A journal of turn-of-the-century theatre

Issue 6 - Summer 2013

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Carolyn W. de la L. Oulton, Below the Fairy City: A Life of Jerome K. Jerome Brighton, U.K.: Victorian Secrets, 2012. 285pp. ISBN: 978-1-906469-37-5

reviewed by John McRae

The Victorian Secrets imprint goes from strength to strength, performing a valuable service in recovering many long-forgotten and unavailable texts and publishing biographies of often lesser-known figures of the period.

Jerome K. Jerome (1859-1927) could hardly be described as a lesser-known figure. But this is astonishingly only the fifth biography of one of the most famous names in comic fiction, the direct link between Dickens and Wodehouse. Being known for one or two novels has not helped his cause, and his often significant plays have languished undeservedly – they need the kind of enthusiastic quality revival currently being enjoyed by Githa Sowerby. The biographer here, Carolyn Oulton, has performed a major recovery job for Victorian Secrets on Jerome’s anonymously published 1892 novel Weeds, which stands with Moore’s Esther Waters, Teleny by Wilde et al, the social novels of Hardy and some plays of Pinero as one of the significant works on the sexual morality of its day.

Of these, only Esther Waters gets a mention here. Strangely, there is no mention of Max Beerbohm either, whom most would consider the other great comic essayist of the time, famed, like Jerome, for one major novel (and famously negative about his contemporary colleague). The tradition of humorous magazine articles for a middle-brow, middle-class readership goes back to Charles Lamb, and continues to the present. But of course, it is seen as only journalism, and self-deprecating titles like The Idle Thoughts of an Idle Fellow play up to the image of unconsidered trifles.

Carolyn Oulton rightly makes much of the considerable artistry Jerome demonstrates in his seemingly effortless lighter pieces, and examines carefully some of the more socially significant plays and stories. She has carried out some necessary research into the author’s background and upbringing, and clarifies a lot of the myths and legends that have tended to obfuscate the reality of his middle-class origins and the family’s falling on hard times in the Midlands and London.
Jerome was born in Walsall in 1859. That peculiar middle name, Klapka, comes from his father’s actual surname, Clapp. His penurious upbringing ties in with, but cannot really be ascribed as the cause of, a core of melancholy in Jerome’s life and thought. Despite his glorious successes, he shared with many of his contemporaries the serious trauma of the First World War, as well as a disastrous libel suit, and the death of his beloved step-daughter, Elsie, in 1921.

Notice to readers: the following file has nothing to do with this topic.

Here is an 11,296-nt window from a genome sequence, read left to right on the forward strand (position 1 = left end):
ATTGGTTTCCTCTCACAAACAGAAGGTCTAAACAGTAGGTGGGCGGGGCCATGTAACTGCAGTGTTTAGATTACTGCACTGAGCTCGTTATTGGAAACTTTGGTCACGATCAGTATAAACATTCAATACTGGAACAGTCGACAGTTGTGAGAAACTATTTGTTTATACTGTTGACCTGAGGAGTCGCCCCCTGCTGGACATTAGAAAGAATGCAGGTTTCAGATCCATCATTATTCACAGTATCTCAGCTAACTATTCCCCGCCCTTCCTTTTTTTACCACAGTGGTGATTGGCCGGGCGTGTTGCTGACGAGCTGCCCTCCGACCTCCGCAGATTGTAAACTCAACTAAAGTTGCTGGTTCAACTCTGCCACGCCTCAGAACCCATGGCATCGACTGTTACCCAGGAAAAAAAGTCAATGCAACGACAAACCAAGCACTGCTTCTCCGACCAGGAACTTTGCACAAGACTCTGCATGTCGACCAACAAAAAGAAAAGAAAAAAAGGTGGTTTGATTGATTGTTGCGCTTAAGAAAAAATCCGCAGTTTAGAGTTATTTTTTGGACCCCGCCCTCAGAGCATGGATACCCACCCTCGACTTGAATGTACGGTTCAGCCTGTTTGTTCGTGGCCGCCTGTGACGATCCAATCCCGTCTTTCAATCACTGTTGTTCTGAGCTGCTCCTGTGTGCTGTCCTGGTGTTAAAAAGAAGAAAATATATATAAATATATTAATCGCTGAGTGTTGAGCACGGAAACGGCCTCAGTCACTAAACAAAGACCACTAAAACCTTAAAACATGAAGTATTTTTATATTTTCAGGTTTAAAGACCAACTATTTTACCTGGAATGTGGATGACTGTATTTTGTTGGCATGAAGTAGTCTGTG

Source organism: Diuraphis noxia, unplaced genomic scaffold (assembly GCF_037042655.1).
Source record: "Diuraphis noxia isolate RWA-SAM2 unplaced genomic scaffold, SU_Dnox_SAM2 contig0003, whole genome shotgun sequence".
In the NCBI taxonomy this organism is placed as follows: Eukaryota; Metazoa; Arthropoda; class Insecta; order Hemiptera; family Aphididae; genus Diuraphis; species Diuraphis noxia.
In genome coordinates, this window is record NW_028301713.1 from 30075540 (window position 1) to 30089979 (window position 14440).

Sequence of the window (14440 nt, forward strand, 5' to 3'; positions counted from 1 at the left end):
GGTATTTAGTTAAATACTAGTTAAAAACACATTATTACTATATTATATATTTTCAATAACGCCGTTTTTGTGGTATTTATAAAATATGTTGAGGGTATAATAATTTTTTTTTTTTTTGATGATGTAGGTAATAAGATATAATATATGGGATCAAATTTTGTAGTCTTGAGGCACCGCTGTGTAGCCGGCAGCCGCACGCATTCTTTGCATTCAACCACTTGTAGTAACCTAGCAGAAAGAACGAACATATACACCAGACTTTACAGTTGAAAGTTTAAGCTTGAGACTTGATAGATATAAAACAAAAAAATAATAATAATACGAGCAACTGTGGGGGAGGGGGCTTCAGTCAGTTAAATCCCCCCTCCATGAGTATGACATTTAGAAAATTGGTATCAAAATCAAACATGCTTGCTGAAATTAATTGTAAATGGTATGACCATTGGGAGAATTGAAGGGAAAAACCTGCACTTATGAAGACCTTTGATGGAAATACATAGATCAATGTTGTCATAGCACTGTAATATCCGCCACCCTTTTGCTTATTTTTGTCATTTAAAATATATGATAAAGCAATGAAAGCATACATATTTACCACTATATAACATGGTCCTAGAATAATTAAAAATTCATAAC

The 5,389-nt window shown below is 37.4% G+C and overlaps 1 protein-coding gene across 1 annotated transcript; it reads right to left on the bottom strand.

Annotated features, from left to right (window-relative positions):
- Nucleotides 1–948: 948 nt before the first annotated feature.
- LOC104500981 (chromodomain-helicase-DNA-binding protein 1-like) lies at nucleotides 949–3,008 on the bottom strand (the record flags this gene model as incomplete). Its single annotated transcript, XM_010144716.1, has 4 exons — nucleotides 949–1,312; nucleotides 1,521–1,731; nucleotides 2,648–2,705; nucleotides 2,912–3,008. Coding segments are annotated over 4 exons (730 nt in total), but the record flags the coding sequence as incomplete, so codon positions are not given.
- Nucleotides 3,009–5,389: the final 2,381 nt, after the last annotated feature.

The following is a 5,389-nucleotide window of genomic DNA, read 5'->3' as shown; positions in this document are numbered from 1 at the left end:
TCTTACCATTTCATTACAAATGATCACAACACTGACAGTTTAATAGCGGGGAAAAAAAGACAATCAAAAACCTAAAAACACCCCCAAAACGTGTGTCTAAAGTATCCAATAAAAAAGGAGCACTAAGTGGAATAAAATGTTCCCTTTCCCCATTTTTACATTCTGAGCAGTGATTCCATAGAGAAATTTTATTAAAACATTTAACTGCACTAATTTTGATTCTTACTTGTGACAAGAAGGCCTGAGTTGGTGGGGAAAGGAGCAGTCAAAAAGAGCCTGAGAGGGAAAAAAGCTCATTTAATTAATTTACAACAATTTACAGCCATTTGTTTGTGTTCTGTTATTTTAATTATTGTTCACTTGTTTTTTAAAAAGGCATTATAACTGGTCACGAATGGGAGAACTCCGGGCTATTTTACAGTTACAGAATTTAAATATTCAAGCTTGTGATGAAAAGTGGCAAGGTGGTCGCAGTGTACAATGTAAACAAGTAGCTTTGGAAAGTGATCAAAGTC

Like his idol Dickens, Jerome was a melancholy man. Oulton mentions this again and again, but somehow I never feel she comes close to knowing the man. She has not the skills to analyse his writing style linguistically or stylistically. And quotations, albeit well-chosen, from the “semi-autobiographical” 1902 novel Paul Klevert, do not, despite her insistence, take us into the heart of the man.

It was his glorious comic writing which brought him early success, fame, and powerful friends. And it is frustrating that Oulton’s writing about Jerome’s magical prose is itself so flat. Her heart is certainly in the right place, but she manages the flow of the narrative poorly, such that it often seems disjointed and the reader has to check back to see what she is referring to. We are told of the illness and death of the actress Ruth Norreys in 1940 in a paragraph that feels it has been stuck in because it would not fit elsewhere, just at the moment when her success in Jerome’s play Barbara is about to happen.

I wanted her treatment of Jerome’s theatrical writing to be more informed and informative. In fact, she does not go very deeply into many of the drama texts and she shows little flair for the theatrical world of the time, so we have to be content with an accumulation of summaries, reports and snippets rather than a revelatory reading of the various texts or a proper dash of theatre history.

Oulton’s writing style is not as fluent as it might be, and she constantly loses the arc and time-frame of her chapters with bitty paragraphs, stuttering sentences, and wayward digressions. The text lacks a sense of the flow of narrative; Jerome himself never actually comes to life as a person; he is just a series of quotes, speculation, and supposition. In just one paragraph (on page 79) for example, his success “must have seemed providential” and “must have been some consolation”. Never does she actually enter into the thoughts, idle or otherwise, feelings or emotions of the man, even at the height of his success.

Where Jerome is easy to read, fluent and thoroughly musical in his writing, Carolyn Oulton serves up a dull dish here, tiresome to read, and confusing in what the reader can actually take away from it. It is adequate but plodding, informative but not stimulating, not the critical biography such a sparkling, troubled, complex writer deserves. The writer’s stated aim is to some extent accomplished: “to reassess Jerome’s position in the literary culture” of his time; she restricts this, though, to the fin de siècle, and dismisses some of the later works with startling abruptness.

So this is disappointing as a biography, although valuable as an attempt at critical reassessment. It does usefully gather together a lot of bits and pieces of the jigsaw of his life, and provides the raw material that might give a better writer and a more thoughtful critic a basis from which to write the biography Jerome K Jerome deserves.